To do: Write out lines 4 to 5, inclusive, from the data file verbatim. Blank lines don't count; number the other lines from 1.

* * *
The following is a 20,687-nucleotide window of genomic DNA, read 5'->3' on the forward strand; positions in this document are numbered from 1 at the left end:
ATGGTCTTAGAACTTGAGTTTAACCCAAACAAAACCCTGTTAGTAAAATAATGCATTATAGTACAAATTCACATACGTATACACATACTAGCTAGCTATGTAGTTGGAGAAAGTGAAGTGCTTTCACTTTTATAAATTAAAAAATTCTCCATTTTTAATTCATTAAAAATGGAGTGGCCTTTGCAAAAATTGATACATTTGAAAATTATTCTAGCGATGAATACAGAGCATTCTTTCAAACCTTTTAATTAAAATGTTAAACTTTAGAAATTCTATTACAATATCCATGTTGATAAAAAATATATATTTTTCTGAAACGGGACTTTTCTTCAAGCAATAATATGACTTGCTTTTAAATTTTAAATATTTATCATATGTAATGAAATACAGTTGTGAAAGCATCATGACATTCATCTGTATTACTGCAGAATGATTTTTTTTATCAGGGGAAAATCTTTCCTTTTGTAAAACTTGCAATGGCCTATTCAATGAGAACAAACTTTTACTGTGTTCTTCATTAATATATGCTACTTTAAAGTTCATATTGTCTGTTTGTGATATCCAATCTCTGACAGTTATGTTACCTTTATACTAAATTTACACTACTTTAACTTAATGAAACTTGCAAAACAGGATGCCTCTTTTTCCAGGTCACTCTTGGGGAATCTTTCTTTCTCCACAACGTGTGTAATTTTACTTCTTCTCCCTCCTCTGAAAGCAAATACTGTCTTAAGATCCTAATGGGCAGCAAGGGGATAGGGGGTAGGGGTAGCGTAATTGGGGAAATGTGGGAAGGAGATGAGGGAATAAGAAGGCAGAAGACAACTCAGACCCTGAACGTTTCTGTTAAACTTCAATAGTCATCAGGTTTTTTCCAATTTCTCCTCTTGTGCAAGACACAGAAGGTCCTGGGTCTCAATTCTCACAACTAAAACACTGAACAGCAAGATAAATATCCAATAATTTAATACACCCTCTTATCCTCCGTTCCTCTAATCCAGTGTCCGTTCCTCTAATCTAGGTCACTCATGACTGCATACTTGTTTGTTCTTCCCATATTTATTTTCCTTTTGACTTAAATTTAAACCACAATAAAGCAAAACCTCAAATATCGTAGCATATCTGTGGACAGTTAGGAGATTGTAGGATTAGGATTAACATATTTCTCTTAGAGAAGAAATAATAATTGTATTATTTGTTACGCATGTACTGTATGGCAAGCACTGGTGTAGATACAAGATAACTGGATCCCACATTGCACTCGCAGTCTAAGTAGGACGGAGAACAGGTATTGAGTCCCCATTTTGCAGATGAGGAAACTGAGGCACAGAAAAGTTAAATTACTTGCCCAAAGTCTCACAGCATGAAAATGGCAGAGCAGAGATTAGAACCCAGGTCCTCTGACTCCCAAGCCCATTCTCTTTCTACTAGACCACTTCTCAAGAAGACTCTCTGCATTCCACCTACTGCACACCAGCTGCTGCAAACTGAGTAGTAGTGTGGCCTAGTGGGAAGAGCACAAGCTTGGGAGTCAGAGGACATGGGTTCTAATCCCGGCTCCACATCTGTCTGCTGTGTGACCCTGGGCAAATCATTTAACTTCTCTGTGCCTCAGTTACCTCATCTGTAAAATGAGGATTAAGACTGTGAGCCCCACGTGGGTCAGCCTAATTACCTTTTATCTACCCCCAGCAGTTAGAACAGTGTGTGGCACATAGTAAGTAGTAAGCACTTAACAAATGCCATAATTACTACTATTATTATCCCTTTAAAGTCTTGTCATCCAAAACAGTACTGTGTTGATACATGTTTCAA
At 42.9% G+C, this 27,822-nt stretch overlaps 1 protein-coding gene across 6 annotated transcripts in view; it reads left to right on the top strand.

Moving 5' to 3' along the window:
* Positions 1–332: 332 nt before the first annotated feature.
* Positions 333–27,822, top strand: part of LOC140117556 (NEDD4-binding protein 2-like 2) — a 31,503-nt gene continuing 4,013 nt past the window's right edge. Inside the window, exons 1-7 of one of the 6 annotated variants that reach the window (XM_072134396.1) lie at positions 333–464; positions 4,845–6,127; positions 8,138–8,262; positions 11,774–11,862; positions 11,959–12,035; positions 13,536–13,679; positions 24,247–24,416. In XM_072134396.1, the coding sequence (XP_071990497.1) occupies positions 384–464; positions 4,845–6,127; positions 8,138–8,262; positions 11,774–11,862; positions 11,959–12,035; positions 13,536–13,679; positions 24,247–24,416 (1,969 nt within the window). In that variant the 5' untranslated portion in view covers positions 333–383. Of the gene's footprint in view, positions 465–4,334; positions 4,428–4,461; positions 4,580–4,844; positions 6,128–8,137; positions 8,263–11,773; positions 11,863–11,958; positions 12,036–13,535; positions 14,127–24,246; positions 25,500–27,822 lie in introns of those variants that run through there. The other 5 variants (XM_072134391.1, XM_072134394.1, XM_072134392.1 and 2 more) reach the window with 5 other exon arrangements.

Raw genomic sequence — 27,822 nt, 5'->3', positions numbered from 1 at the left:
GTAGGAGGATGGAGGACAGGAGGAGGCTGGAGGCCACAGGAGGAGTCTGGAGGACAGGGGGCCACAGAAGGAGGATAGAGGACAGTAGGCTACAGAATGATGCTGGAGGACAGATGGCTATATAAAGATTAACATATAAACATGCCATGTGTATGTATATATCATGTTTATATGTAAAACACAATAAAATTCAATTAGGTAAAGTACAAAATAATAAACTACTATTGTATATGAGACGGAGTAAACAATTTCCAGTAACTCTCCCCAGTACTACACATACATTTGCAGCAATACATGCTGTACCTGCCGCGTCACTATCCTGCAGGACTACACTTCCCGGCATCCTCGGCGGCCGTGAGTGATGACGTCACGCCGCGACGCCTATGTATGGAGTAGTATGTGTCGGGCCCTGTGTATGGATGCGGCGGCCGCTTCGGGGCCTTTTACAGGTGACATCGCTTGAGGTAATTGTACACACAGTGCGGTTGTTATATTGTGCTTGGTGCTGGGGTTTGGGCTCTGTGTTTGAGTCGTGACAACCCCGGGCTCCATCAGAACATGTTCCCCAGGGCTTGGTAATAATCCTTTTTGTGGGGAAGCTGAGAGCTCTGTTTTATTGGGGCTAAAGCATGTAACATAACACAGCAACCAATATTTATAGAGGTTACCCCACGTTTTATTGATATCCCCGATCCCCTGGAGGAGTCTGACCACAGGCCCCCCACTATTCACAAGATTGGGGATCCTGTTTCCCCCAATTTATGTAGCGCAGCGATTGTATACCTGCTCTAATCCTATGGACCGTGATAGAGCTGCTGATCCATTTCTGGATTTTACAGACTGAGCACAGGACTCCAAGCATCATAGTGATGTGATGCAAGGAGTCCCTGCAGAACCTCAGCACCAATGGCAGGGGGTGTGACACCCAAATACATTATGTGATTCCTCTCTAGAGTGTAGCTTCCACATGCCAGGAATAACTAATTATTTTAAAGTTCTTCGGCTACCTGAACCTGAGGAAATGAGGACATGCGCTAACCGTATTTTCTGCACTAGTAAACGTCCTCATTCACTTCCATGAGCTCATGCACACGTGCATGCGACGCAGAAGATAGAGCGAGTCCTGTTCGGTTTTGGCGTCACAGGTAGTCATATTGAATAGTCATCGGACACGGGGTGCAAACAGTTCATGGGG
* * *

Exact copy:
Moving 5' to 3' along the window:
* Positions 1–332: 332 nt before the first annotated feature.